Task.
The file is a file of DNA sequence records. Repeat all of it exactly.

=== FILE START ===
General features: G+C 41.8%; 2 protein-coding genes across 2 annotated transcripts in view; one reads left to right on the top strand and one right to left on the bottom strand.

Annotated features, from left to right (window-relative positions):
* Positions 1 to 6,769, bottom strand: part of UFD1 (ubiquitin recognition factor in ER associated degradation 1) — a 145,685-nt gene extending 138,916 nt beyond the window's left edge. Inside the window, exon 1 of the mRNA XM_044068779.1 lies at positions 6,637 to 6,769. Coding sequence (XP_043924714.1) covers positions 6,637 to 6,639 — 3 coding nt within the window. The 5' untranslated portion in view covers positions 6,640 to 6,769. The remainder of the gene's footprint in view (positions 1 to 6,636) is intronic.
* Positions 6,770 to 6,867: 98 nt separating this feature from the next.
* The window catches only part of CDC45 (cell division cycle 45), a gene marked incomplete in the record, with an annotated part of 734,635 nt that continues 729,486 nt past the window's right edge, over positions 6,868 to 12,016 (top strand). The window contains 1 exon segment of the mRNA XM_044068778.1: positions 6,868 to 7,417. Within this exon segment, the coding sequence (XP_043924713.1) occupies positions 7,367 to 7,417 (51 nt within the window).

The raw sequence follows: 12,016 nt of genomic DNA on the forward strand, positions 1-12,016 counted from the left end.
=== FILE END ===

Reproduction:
General features: G+C 41.8%; 2 protein-coding genes across 2 annotated transcripts in view; one reads left to right on the top strand and one right to left on the bottom strand.

Annotated features, from left to right (window-relative positions):
* Positions 1 to 6,769, bottom strand: part of UFD1 (ubiquitin recognition factor in ER associated degradation 1) — a 145,685-nt gene extending 138,916 nt beyond the window's left edge. Inside the window, exon 1 of the mRNA XM_044068779.1 lies at positions 6,637 to 6,769. Coding sequence (XP_043924714.1) covers positions 6,637 to 6,639 — 3 coding nt within the window. The 5' untranslated portion in view covers positions 6,640 to 6,769. The remainder of the gene's footprint in view (positions 1 to 6,636) is intronic.
* Positions 6,770 to 6,867: 98 nt separating this feature from the next.
* The window catches only part of CDC45 (cell division cycle 45), a gene marked incomplete in the record, with an annotated part of 734,635 nt that continues 729,486 nt past the window's right edge, over positions 6,868 to 12,016 (top strand). The window contains 1 exon segment of the mRNA XM_044068778.1: positions 6,868 to 7,417. Within this exon segment, the coding sequence (XP_043924713.1) occupies positions 7,367 to 7,417 (51 nt within the window).

The raw sequence follows: 12,016 nt of genomic DNA on the forward strand, positions 1-12,016 counted from the left end.